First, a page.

Elimination of phenols, ammonia and cyanide in wash water from biomass gasification, and nitrogen recycling using planted trickling filters
Junge, Ranka (2009). Elimination of phenols, ammonia and cyanide in wash water from biomass gasification, and nitrogen recycling using planted trickling filters. Water Science and Technology, 60, 12. doi:10.2166/wst.2009.728. Peer reviewed.; ;
Trickling filters were used to treat wash water from a wood gasifier. This wash water contained toxic substances such as ammonium, cyanide, phenols, and PAH. The goal was to develop a system that degraded toxic substances, and achieved full nitrification of ammonia. A 1 kW model wood gasifier plant delivered wash water for the experiments, which was standardized to a conductivity of 3 mS/cm by dilution. Toxicity was assessed by bacterial luminescence detection, germination test with cress (Lepidium sativum), and pot plants cultivated in a hydroponic setup irrigated continuously with the wastewater. Treatment experiments were done both in planted and unplanted trickling filters. Plant yield was similar to conventional hydroponic production systems. The trickling filters achieved complete detoxification of phenol, PAH and cyanide as well as full nitrification. The specific elimination rates were 100 g m-3 Leca d-1 for phenols and 90 g m-3 Leca d-1 for ammonium in planted systems. In unplanted trickling filters circulated for 63 h, phenol concentration decreased from 83.5 mg/l to 2.5 mg/l and cyanide concentration from 0.32 mg/l to 0.02 mg/l. PAH concentrations were reduced from 3?050 µg/l to 0.89 µg/l within 68 days.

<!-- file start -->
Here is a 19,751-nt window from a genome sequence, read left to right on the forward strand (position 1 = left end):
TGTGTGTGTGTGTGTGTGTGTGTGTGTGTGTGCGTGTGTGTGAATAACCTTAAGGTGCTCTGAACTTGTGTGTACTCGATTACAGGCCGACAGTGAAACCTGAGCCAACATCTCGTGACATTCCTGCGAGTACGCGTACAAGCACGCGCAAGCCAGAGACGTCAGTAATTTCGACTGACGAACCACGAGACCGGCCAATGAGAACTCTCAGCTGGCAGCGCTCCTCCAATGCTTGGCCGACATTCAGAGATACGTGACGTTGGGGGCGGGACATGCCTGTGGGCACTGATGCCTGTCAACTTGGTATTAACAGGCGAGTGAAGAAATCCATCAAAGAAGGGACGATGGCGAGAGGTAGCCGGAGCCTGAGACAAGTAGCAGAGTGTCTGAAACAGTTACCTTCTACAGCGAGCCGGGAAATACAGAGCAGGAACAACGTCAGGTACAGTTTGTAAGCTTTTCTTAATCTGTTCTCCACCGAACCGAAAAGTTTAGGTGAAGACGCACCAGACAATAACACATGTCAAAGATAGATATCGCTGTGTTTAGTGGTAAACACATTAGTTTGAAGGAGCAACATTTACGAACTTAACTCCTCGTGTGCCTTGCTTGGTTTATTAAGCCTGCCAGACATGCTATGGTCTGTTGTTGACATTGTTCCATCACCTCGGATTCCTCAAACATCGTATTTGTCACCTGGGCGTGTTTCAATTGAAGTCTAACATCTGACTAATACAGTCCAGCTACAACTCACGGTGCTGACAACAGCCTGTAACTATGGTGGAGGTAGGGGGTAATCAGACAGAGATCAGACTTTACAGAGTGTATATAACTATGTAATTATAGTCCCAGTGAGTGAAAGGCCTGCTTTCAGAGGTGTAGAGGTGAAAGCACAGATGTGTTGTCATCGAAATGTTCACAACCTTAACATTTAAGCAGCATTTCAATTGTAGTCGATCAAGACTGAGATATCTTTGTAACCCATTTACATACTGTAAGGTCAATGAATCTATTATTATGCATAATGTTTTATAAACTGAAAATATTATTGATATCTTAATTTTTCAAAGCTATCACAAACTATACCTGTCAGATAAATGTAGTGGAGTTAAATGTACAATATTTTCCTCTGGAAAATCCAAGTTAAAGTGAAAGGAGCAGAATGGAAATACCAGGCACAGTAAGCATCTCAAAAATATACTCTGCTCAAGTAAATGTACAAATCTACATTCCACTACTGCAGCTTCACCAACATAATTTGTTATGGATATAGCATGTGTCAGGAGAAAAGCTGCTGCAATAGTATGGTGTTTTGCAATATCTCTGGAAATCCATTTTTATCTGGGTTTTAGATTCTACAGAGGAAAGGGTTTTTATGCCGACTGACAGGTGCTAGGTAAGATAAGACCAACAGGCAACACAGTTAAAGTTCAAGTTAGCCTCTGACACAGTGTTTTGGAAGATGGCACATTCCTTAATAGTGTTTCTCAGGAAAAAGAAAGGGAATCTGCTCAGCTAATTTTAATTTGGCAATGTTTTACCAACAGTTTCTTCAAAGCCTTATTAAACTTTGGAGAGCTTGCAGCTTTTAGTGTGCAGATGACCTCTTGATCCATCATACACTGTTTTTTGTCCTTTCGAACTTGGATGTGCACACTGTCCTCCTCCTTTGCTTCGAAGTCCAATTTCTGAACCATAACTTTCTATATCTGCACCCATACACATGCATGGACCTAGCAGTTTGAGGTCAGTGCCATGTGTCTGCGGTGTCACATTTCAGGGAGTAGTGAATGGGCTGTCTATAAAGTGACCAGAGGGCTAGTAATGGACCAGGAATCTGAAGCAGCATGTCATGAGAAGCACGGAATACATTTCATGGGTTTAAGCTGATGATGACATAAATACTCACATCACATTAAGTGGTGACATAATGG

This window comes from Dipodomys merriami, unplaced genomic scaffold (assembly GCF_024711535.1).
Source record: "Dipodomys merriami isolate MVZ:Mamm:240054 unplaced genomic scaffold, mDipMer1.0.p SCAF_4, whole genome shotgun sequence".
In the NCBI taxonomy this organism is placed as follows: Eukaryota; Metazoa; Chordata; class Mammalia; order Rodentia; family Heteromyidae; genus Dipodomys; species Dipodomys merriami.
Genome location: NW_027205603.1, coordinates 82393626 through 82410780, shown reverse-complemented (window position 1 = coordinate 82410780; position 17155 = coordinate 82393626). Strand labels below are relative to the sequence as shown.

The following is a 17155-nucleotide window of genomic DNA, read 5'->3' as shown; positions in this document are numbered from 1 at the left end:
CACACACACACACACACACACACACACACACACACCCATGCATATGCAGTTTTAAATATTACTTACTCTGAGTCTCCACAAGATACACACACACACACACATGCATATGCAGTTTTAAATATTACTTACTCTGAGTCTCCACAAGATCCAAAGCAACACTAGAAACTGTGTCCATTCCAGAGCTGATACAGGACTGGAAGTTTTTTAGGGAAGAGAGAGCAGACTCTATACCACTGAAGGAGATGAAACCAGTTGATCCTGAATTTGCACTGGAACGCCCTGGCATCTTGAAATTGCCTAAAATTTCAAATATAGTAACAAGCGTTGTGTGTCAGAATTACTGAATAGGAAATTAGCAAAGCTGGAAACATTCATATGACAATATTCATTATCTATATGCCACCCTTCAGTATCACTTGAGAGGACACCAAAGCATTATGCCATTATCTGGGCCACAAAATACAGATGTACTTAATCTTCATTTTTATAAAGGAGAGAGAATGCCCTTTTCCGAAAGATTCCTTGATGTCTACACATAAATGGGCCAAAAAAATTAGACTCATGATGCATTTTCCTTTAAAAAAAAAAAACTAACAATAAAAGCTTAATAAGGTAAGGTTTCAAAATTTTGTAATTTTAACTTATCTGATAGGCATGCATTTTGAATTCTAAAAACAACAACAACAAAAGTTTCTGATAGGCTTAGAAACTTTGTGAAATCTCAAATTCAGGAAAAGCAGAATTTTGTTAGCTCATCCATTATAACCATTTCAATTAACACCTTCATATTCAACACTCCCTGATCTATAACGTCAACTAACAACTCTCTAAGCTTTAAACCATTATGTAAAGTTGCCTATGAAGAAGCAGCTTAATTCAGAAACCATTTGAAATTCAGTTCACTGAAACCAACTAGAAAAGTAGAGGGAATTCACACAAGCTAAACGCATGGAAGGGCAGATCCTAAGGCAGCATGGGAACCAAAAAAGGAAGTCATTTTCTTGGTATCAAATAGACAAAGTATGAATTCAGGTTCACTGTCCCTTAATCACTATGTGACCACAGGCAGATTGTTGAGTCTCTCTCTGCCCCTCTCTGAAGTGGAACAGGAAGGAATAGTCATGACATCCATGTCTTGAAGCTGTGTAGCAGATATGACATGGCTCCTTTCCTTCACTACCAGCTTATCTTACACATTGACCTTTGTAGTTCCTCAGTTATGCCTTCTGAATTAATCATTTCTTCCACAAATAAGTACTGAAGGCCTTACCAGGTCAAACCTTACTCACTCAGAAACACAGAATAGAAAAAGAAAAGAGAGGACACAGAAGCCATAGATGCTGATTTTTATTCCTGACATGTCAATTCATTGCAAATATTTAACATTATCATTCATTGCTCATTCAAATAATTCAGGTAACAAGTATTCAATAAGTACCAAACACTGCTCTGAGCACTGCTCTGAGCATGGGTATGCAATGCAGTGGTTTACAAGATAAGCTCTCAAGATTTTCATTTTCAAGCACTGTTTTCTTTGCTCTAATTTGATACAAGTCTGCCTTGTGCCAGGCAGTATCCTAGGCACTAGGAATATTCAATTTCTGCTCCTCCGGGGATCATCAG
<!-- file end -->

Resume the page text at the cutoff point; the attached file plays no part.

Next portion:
The assays demonstrated the feasibility of using the technique to construct a treatment system in a partially closed circulation for gasifier wash water. The principal advantage is to convert toxic effluents from biomass gasifiers into a non-toxic, nitrogen-rich fertilizer water, enabling subsequent use in plant production and thus income generation. However, the questions of long-term performance and possible accumulation of phenols and heavy metals in the produce still have to be studied.